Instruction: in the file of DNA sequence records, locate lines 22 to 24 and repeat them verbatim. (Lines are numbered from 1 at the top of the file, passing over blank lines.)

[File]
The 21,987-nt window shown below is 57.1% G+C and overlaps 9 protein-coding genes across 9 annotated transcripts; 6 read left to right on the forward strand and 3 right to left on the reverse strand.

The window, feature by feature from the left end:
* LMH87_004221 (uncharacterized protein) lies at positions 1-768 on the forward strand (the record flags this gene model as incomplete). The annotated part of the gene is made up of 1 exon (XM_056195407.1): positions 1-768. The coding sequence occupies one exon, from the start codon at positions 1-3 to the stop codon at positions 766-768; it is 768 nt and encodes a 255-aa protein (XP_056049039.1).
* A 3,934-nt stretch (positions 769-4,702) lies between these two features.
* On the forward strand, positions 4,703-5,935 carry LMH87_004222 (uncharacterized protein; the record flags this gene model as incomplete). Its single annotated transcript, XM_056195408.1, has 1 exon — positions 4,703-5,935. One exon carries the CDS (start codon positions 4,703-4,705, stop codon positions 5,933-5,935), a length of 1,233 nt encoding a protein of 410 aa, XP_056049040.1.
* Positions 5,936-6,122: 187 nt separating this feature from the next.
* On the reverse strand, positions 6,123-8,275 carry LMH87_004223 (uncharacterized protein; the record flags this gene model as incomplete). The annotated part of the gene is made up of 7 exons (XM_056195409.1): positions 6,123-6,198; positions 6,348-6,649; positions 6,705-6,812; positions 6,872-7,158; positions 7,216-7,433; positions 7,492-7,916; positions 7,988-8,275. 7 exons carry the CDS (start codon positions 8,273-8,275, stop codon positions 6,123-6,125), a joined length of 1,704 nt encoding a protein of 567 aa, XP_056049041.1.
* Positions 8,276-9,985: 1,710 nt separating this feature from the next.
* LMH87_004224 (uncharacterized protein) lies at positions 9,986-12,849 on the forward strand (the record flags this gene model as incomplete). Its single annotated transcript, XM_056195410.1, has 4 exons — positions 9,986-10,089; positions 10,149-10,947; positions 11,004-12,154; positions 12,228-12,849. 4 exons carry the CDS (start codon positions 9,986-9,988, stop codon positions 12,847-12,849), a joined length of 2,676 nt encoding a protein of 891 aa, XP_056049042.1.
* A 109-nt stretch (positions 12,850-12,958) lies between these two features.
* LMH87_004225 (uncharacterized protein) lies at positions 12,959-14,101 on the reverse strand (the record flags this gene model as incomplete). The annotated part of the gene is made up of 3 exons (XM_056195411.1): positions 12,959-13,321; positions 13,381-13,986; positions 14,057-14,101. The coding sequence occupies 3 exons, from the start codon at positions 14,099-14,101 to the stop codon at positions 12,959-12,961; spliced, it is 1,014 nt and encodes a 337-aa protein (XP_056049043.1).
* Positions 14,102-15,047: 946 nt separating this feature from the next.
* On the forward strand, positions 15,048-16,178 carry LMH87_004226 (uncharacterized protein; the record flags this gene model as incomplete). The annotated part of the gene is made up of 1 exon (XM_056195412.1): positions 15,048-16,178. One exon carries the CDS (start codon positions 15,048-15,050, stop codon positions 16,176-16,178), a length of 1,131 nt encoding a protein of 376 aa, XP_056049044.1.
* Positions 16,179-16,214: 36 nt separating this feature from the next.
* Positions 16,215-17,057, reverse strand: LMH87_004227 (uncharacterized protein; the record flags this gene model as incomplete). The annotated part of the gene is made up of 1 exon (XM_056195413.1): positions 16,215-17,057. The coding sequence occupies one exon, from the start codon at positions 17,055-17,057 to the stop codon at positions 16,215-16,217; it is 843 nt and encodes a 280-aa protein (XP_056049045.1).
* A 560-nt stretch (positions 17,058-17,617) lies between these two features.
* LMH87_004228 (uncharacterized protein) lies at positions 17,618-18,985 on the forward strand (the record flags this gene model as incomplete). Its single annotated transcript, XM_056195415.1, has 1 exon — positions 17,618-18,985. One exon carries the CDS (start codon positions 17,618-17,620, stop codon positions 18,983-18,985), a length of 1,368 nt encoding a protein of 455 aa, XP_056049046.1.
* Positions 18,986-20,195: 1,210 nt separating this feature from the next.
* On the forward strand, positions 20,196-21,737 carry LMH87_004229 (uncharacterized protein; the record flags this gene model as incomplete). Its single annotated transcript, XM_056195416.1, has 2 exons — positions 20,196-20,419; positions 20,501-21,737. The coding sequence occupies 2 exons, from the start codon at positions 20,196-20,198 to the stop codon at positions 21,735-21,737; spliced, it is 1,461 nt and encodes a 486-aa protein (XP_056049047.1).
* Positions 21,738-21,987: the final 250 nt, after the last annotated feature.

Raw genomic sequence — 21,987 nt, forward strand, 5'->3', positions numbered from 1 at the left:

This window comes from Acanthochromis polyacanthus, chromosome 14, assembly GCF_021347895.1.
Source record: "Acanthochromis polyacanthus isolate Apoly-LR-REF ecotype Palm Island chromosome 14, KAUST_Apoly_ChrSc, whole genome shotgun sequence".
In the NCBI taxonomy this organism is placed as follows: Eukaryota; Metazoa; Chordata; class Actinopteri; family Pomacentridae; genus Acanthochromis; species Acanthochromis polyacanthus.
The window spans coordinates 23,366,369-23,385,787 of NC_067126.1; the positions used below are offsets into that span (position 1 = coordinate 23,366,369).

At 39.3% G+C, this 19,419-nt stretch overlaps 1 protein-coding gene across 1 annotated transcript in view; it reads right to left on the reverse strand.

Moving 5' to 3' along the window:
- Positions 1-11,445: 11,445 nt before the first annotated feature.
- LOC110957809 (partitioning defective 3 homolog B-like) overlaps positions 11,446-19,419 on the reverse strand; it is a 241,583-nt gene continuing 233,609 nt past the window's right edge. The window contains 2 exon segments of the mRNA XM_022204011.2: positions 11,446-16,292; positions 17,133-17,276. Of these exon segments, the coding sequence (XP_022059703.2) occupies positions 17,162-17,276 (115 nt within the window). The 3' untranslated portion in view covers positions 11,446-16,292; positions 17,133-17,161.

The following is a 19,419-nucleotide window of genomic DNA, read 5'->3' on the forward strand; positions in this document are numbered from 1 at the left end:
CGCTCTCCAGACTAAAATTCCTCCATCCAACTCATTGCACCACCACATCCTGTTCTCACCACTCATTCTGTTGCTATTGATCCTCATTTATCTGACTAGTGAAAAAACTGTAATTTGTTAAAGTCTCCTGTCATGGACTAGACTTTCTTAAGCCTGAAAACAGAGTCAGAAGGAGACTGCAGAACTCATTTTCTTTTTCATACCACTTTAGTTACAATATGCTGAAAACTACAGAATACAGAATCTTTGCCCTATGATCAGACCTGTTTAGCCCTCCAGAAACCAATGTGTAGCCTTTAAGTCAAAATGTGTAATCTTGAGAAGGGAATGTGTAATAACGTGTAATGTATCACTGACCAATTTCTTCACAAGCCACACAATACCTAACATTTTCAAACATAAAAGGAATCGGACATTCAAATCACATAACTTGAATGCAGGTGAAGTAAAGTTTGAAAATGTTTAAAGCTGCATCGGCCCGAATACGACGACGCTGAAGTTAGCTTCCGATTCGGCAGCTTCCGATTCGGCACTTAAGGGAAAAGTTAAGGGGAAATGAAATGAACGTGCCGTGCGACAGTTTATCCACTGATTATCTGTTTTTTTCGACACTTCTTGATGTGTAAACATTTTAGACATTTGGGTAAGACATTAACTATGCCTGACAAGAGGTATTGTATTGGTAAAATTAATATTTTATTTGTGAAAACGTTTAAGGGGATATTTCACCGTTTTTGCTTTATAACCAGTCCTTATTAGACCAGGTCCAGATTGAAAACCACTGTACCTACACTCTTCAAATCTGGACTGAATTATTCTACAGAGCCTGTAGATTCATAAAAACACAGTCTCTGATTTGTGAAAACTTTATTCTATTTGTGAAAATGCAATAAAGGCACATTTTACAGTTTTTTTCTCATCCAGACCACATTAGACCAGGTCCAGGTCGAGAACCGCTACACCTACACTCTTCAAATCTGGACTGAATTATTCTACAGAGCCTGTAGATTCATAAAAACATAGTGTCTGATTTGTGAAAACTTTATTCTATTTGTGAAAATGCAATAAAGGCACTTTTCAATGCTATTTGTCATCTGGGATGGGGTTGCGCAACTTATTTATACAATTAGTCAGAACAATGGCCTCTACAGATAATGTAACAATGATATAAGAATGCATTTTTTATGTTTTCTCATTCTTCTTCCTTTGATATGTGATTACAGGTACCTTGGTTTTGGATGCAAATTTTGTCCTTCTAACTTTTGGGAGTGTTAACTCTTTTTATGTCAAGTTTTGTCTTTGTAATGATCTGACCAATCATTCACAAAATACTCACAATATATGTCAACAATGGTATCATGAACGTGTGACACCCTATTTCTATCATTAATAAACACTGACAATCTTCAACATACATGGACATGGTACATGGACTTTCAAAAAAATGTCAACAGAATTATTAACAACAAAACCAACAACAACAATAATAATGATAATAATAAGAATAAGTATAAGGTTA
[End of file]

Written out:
This window comes from Acanthochromis polyacanthus, chromosome 14, assembly GCF_021347895.1.
Source record: "Acanthochromis polyacanthus isolate Apoly-LR-REF ecotype Palm Island chromosome 14, KAUST_Apoly_ChrSc, whole genome shotgun sequence".
In the NCBI taxonomy this organism is placed as follows: Eukaryota; Metazoa; Chordata; class Actinopteri; family Pomacentridae; genus Acanthochromis; species Acanthochromis polyacanthus.